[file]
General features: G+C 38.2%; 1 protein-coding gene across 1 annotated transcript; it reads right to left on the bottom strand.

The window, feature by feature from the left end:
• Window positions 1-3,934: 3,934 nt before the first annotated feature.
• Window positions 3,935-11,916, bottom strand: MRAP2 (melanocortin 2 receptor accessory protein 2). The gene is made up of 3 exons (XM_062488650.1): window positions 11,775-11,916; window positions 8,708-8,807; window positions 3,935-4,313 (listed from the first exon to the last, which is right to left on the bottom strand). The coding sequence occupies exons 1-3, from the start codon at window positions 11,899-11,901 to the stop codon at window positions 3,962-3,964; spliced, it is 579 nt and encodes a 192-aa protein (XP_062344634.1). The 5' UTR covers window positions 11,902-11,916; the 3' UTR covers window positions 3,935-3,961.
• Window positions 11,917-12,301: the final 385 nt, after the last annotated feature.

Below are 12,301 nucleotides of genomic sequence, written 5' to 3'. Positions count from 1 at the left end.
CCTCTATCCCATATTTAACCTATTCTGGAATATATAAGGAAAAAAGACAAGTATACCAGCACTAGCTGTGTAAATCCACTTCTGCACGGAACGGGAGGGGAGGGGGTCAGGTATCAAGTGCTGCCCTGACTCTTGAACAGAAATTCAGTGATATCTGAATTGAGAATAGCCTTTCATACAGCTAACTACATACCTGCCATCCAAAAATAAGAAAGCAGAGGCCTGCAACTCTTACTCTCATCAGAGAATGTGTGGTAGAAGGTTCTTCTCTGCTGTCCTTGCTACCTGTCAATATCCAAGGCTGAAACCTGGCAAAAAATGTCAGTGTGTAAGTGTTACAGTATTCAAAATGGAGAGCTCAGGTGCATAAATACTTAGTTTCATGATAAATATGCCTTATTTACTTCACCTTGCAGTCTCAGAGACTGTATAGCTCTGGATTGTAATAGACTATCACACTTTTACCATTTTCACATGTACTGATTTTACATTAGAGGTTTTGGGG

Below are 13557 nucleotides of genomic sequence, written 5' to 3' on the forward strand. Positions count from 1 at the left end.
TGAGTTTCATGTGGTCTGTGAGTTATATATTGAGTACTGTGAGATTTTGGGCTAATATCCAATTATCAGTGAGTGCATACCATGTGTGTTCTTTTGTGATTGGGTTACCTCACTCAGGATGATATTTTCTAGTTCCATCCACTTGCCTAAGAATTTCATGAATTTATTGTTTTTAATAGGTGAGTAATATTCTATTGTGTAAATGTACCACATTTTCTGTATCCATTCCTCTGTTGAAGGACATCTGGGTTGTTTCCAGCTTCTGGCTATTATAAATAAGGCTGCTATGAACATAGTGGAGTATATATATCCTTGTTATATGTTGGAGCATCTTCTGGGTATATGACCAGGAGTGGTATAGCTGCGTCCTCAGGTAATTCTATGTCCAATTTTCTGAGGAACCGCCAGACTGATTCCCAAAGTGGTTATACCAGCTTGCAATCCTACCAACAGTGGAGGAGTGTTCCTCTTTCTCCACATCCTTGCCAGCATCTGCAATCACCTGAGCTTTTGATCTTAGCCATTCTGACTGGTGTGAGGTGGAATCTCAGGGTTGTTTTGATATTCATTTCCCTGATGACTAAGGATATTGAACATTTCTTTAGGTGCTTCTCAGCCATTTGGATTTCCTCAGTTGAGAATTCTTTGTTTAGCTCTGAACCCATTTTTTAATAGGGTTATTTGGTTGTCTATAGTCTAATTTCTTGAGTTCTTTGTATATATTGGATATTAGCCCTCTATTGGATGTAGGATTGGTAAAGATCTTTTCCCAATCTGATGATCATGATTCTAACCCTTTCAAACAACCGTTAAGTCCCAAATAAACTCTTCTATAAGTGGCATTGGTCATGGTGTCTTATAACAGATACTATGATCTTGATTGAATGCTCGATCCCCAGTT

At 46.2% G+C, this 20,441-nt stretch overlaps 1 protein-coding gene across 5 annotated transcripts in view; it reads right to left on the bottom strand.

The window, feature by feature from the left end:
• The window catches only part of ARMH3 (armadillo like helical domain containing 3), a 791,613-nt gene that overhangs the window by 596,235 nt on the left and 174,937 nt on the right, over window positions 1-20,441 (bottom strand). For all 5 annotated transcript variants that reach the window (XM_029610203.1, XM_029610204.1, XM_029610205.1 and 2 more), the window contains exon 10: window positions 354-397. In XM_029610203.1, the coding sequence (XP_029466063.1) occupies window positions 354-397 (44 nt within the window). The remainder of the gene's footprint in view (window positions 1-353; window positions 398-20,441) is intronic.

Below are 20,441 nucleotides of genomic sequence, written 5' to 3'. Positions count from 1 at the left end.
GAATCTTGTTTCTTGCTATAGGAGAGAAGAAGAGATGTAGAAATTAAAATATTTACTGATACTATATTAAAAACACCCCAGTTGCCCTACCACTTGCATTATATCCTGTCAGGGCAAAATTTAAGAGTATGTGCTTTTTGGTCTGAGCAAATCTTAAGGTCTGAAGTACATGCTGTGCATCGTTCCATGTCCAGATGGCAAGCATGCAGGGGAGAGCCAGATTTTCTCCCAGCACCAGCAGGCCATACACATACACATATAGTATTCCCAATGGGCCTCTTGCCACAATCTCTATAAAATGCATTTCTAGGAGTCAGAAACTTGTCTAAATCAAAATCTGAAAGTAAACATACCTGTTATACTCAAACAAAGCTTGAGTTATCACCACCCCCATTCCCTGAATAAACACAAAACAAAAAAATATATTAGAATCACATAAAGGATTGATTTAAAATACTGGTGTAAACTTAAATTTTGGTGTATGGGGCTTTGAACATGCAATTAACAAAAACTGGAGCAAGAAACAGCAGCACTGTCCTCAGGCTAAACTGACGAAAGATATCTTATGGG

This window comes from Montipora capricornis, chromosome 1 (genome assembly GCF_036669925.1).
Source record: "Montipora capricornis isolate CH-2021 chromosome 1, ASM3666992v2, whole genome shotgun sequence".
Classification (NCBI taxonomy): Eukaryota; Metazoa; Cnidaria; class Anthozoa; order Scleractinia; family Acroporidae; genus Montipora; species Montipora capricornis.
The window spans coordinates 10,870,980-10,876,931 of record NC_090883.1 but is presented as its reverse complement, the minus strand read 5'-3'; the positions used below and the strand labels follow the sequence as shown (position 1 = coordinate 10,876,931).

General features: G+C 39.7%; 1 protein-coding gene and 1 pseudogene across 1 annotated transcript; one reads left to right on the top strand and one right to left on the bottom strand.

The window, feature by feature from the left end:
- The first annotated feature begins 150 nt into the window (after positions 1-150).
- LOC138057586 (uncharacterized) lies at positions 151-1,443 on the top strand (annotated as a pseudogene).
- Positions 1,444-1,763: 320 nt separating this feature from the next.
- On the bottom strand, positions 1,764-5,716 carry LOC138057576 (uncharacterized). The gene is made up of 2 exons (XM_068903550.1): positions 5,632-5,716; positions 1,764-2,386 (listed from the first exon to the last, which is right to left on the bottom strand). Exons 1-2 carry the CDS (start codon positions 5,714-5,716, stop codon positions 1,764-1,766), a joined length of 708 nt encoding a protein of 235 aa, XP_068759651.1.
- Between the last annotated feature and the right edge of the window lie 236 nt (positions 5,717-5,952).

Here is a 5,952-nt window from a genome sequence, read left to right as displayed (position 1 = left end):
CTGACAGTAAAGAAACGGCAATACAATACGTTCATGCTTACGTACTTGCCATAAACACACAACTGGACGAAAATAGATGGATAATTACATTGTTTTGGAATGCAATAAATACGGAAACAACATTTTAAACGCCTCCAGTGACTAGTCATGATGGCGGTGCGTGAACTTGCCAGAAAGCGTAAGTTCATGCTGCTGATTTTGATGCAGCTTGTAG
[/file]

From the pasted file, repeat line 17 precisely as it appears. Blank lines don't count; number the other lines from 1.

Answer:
Classification (NCBI taxonomy): Eukaryota; Metazoa; Cnidaria; class Anthozoa; order Scleractinia; family Acroporidae; genus Montipora; species Montipora capricornis.